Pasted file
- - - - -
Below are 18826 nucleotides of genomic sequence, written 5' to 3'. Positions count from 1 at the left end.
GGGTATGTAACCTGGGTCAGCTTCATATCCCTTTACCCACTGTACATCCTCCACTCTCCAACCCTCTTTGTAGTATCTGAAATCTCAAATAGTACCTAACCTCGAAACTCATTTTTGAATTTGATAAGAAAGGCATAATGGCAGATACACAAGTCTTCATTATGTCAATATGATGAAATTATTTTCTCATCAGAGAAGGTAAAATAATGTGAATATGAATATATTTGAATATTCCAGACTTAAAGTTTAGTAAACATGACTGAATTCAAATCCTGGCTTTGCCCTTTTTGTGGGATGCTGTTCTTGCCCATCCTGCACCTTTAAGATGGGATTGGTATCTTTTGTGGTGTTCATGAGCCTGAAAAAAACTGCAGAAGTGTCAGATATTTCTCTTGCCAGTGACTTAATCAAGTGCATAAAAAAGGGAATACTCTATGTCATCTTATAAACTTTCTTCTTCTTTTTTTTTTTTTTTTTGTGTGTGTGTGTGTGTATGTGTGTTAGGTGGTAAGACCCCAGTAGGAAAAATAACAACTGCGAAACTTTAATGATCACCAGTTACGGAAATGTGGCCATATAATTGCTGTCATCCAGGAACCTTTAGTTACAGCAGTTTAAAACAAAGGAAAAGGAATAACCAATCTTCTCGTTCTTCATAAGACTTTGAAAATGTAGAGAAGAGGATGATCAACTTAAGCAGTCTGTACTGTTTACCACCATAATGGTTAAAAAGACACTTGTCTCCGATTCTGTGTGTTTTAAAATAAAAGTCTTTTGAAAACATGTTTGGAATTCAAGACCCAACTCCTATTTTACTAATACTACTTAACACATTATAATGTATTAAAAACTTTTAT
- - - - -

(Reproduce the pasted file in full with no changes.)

Below are 18826 nucleotides of genomic sequence, written 5' to 3'. Positions count from 1 at the left end.
GGGTATGTAACCTGGGTCAGCTTCATATCCCTTTACCCACTGTACATCCTCCACTCTCCAACCCTCTTTGTAGTATCTGAAATCTCAAATAGTACCTAACCTCGAAACTCATTTTTGAATTTGATAAGAAAGGCATAATGGCAGATACACAAGTCTTCATTATGTCAATATGATGAAATTATTTTCTCATCAGAGAAGGTAAAATAATGTGAATATGAATATATTTGAATATTCCAGACTTAAAGTTTAGTAAACATGACTGAATTCAAATCCTGGCTTTGCCCTTTTTGTGGGATGCTGTTCTTGCCCATCCTGCACCTTTAAGATGGGATTGGTATCTTTTGTGGTGTTCATGAGCCTGAAAAAAACTGCAGAAGTGTCAGATATTTCTCTTGCCAGTGACTTAATCAAGTGCATAAAAAAGGGAATACTCTATGTCATCTTATAAACTTTCTTCTTCTTTTTTTTTTTTTTTTTGTGTGTGTGTGTGTGTATGTGTGTTAGGTGGTAAGACCCCAGTAGGAAAAATAACAACTGCGAAACTTTAATGATCACCAGTTACGGAAATGTGGCCATATAATTGCTGTCATCCAGGAACCTTTAGTTACAGCAGTTTAAAACAAAGGAAAAGGAATAACCAATCTTCTCGTTCTTCATAAGACTTTGAAAATGTAGAGAAGAGGATGATCAACTTAAGCAGTCTGTACTGTTTACCACCATAATGGTTAAAAAGACACTTGTCTCCGATTCTGTGTGTTTTAAAATAAAAGTCTTTTGAAAACATGTTTGGAATTCAAGACCCAACTCCTATTTTACTAATACTACTTAACACATTATAATGTATTAAAAACTTTTAT